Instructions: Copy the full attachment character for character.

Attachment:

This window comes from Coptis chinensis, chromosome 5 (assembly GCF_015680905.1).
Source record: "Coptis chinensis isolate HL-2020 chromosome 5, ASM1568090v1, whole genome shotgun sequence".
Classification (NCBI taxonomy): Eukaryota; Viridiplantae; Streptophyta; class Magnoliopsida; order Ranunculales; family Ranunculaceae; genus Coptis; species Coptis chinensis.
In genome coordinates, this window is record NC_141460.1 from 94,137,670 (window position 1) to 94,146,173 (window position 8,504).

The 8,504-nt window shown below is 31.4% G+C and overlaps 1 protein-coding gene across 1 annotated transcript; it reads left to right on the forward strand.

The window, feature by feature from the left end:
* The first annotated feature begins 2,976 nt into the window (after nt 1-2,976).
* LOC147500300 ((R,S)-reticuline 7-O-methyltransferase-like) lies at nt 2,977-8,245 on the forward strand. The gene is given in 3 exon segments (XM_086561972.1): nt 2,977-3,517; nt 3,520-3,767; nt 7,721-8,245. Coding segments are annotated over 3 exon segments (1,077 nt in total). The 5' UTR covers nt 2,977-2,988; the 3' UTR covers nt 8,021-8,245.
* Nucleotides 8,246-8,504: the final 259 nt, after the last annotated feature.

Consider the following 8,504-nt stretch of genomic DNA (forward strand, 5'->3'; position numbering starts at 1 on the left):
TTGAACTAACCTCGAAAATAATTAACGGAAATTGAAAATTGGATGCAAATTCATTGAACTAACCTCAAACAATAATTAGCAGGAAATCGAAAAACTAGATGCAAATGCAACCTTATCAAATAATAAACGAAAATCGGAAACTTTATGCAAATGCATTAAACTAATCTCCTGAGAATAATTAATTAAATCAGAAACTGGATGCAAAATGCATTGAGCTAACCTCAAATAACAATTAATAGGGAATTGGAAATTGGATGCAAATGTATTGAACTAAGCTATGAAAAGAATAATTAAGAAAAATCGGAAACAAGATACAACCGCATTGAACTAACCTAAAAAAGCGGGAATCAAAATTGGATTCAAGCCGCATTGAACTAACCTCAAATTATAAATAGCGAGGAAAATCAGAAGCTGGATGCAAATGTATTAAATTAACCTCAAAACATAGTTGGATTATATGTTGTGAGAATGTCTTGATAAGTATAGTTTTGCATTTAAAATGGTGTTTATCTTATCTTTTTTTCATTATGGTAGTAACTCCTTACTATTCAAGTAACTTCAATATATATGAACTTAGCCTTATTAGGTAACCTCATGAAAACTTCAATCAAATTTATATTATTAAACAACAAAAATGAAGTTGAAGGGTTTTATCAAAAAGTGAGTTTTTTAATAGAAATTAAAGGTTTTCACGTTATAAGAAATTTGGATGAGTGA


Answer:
This window comes from Coptis chinensis, chromosome 5 (assembly GCF_015680905.1).
Source record: "Coptis chinensis isolate HL-2020 chromosome 5, ASM1568090v1, whole genome shotgun sequence".
Classification (NCBI taxonomy): Eukaryota; Viridiplantae; Streptophyta; class Magnoliopsida; order Ranunculales; family Ranunculaceae; genus Coptis; species Coptis chinensis.
In genome coordinates, this window is record NC_141460.1 from 94,137,670 (window position 1) to 94,146,173 (window position 8,504).

The 8,504-nt window shown below is 31.4% G+C and overlaps 1 protein-coding gene across 1 annotated transcript; it reads left to right on the forward strand.

The window, feature by feature from the left end:
* The first annotated feature begins 2,976 nt into the window (after nt 1-2,976).
* LOC147500300 ((R,S)-reticuline 7-O-methyltransferase-like) lies at nt 2,977-8,245 on the forward strand. The gene is given in 3 exon segments (XM_086561972.1): nt 2,977-3,517; nt 3,520-3,767; nt 7,721-8,245. Coding segments are annotated over 3 exon segments (1,077 nt in total). The 5' UTR covers nt 2,977-2,988; the 3' UTR covers nt 8,021-8,245.
* Nucleotides 8,246-8,504: the final 259 nt, after the last annotated feature.

Consider the following 8,504-nt stretch of genomic DNA (forward strand, 5'->3'; position numbering starts at 1 on the left):
TTGAACTAACCTCGAAAATAATTAACGGAAATTGAAAATTGGATGCAAATTCATTGAACTAACCTCAAACAATAATTAGCAGGAAATCGAAAAACTAGATGCAAATGCAACCTTATCAAATAATAAACGAAAATCGGAAACTTTATGCAAATGCATTAAACTAATCTCCTGAGAATAATTAATTAAATCAGAAACTGGATGCAAAATGCATTGAGCTAACCTCAAATAACAATTAATAGGGAATTGGAAATTGGATGCAAATGTATTGAACTAAGCTATGAAAAGAATAATTAAGAAAAATCGGAAACAAGATACAACCGCATTGAACTAACCTAAAAAAGCGGGAATCAAAATTGGATTCAAGCCGCATTGAACTAACCTCAAATTATAAATAGCGAGGAAAATCAGAAGCTGGATGCAAATGTATTAAATTAACCTCAAAACATAGTTGGATTATATGTTGTGAGAATGTCTTGATAAGTATAGTTTTGCATTTAAAATGGTGTTTATCTTATCTTTTTTTCATTATGGTAGTAACTCCTTACTATTCAAGTAACTTCAATATATATGAACTTAGCCTTATTAGGTAACCTCATGAAAACTTCAATCAAATTTATATTATTAAACAACAAAAATGAAGTTGAAGGGTTTTATCAAAAAGTGAGTTTTTTAATAGAAATTAAAGGTTTTCACGTTATAAGAAATTTGGATGAGTGA